The result is a scalar since it is the surface integralof thePoynting vector.
From Yahoo Answers
Answers:For 3phase calculations: P = sqrt(3) V I pf where P = 3phase power load, watts V = Linetoline voltage, volts I = Line current, amperes pf = power factor The 380/220 is indeed a 3phase system because 380/1.732 = 220 But the 220/110 is not a 3phase system, 220/1.732 is not equal to 110. The secondary winding (220 volts) of the singlephase distribution transformer is centertapped to produce 220/110 volts supply.
Answers:Power factor is a calculation of actual wattage and designed wattage....if the motor is a 30 hp and the wattage is P=i x e x1.732 then the designed wattage is 22,680...if you put an amp meter on it and you get a reading that when substituted into your equation the wattage is 27,999 the pf is .81... to correct this you need to stabilize the voltage with a PFCC.. here is an example Let's take an example. A 3/4 HP electric motor has a power factor of .85. The nameplate current is 10 Amps at 115 Volts, or 1150 Volt Amps. Apparent power = 1150 Volt Amps Active power (P) = .85 * 1150 = 977.5 Watts Reactive Power (Q) = sq rt(1150^2  977.5^2) = 605 VAR this is for single phase so don't forget the sq rt of 3... this example uses a .6 kVar cap some severe examples can use up to 20kvar...Wesco is a leading supplier and will send you information on their equipment... there ya go from the from the E..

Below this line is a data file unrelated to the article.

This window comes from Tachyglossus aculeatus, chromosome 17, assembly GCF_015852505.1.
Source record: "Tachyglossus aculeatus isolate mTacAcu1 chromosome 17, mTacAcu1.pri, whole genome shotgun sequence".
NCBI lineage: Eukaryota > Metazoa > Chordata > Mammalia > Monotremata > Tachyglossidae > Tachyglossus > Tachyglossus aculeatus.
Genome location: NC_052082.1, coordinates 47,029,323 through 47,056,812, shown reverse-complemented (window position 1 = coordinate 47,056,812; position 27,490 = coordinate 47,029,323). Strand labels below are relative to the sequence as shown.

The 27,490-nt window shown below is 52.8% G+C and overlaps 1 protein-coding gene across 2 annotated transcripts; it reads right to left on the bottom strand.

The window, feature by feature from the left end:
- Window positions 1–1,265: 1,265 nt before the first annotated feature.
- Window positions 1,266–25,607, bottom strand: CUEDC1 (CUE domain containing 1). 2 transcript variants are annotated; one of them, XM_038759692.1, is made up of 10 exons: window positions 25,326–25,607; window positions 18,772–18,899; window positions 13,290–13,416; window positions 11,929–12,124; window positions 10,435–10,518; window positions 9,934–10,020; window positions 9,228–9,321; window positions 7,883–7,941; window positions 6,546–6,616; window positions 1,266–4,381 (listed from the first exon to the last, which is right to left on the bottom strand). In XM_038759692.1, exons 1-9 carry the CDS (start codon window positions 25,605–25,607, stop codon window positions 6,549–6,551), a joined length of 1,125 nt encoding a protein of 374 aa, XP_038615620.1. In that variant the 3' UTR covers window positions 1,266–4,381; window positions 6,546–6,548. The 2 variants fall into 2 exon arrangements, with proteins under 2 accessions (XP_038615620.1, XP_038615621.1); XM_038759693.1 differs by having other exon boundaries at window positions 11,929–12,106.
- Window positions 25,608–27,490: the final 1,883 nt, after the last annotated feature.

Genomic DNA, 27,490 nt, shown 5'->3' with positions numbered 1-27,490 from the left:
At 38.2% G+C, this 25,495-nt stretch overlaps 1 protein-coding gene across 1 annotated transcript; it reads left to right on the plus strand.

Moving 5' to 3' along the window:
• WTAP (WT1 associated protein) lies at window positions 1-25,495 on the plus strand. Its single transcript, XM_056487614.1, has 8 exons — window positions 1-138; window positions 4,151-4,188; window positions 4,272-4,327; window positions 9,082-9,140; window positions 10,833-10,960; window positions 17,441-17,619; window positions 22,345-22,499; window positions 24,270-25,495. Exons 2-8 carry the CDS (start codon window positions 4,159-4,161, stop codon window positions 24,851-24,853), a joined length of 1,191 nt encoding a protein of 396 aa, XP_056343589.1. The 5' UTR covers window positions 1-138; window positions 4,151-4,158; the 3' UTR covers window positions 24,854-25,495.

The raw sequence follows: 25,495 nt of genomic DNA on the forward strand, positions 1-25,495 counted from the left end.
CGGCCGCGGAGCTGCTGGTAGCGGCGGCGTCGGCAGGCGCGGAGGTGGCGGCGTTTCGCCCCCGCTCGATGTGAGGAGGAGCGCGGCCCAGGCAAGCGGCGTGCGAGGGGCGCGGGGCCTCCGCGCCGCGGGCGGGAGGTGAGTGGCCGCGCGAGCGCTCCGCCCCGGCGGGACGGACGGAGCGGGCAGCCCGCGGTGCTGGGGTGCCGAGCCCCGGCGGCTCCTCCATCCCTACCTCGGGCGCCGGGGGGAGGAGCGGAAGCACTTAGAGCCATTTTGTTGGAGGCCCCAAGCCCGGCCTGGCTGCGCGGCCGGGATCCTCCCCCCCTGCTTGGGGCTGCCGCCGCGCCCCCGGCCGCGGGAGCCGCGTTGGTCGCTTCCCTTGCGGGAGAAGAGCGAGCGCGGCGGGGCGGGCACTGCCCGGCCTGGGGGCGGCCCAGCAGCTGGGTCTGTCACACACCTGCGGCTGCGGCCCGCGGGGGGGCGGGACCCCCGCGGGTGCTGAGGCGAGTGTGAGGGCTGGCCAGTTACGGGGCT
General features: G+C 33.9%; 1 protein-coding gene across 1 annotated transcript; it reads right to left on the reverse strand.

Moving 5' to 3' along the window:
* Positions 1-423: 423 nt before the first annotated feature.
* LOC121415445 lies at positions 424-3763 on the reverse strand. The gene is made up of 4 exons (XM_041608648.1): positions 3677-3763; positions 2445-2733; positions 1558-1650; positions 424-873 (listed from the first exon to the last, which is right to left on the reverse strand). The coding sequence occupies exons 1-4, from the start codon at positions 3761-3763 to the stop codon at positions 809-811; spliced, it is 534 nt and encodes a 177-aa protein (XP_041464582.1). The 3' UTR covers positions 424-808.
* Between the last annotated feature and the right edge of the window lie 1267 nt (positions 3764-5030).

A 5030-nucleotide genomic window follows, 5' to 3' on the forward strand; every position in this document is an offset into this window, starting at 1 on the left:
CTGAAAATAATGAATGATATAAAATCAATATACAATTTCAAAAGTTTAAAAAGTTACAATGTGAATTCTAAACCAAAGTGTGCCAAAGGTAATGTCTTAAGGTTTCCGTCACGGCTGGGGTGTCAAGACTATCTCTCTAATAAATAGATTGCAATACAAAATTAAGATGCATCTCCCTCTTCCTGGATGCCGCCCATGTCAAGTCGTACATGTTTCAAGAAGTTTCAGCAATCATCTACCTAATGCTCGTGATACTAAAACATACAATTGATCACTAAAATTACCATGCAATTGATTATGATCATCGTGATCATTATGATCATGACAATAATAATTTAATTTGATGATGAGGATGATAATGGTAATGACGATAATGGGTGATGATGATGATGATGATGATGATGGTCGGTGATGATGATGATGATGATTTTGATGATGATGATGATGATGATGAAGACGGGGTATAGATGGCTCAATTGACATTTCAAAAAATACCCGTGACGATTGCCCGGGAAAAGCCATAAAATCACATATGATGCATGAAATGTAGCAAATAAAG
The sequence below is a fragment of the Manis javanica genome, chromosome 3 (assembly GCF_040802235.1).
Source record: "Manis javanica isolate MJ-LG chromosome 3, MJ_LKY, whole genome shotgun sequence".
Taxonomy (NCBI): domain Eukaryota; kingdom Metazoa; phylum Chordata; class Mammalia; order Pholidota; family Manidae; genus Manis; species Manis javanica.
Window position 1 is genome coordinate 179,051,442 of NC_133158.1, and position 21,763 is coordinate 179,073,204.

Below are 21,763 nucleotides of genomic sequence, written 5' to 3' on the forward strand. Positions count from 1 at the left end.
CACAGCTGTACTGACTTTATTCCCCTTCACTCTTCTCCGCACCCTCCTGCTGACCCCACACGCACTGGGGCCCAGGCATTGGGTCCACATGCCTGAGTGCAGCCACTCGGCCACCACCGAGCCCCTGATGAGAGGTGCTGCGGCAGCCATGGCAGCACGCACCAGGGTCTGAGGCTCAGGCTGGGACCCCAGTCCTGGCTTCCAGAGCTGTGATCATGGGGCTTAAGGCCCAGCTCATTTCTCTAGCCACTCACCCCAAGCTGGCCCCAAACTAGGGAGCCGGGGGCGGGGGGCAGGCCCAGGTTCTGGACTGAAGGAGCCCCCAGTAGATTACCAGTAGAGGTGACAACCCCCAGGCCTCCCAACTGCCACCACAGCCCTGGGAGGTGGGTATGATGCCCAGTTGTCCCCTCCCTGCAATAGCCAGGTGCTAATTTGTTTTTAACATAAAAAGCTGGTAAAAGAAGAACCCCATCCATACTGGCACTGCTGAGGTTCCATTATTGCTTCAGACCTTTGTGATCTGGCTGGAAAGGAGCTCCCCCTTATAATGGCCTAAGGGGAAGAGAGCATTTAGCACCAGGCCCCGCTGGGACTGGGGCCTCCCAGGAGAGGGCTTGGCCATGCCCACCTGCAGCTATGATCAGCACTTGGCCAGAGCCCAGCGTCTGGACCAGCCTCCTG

Answers:Your home is about 3600 square feet (I use this for the following example). The National Electrical Code here in the USA, uses an example for a single family homes based on 1500 square feet. The NEC calculates the 1500 square feet home will require 18.6 KVA. That compares with the 10 KVA in your text above. Based on this, either the NEC is generous with their estimate, or you are very conservative with your 10 KVA transformer. This is just food for thought. I don't feel qualified to comment on your comments and sizing parameters. Regards.
Answers:size (cable thickness, gauge) and voltage drop are interrelated. Increase the size and decrease the voltage drop, as anyone with more than a passing interest in electricity knows. So you have to pick a size, then calculate the voltage drop, or pick a voltage drop and calculate a size. In your example, the number of phases are irrelevant. The load is also irrelevant. What is needed is the load and the voltage, so that the current can be calculated. You tell us the load (268kW) but not the voltage, so we cannot calculate the current, and thus can't calculate voltage drop, and thus cannot calculate wire size. Bottom line, not enough data. need line voltage and allowed voltage drop. ______________________ I'm not going to write any formula, as all I'll use is Ohm's law. So I'll make up an example. You have a 1000 volt line, with a load of 10 amps, 1000 meters long.. (one phase or 3 phase, doesn't matter) and want to keep the voltage loss to 10%. 10% of 1000 volts is 100 volts max drop. with 10 amps of current, max resistance is 100 volts divided by 10 amps or 10 ohms. With 1000 meters of line, the max resistance is 0.01 ohm per meter. Just take that number and plug it into a wire table in a reference book, or use an online calculator to look up the wire gauge. In this case #15 wire Copper is 0.0104 ohms/meter.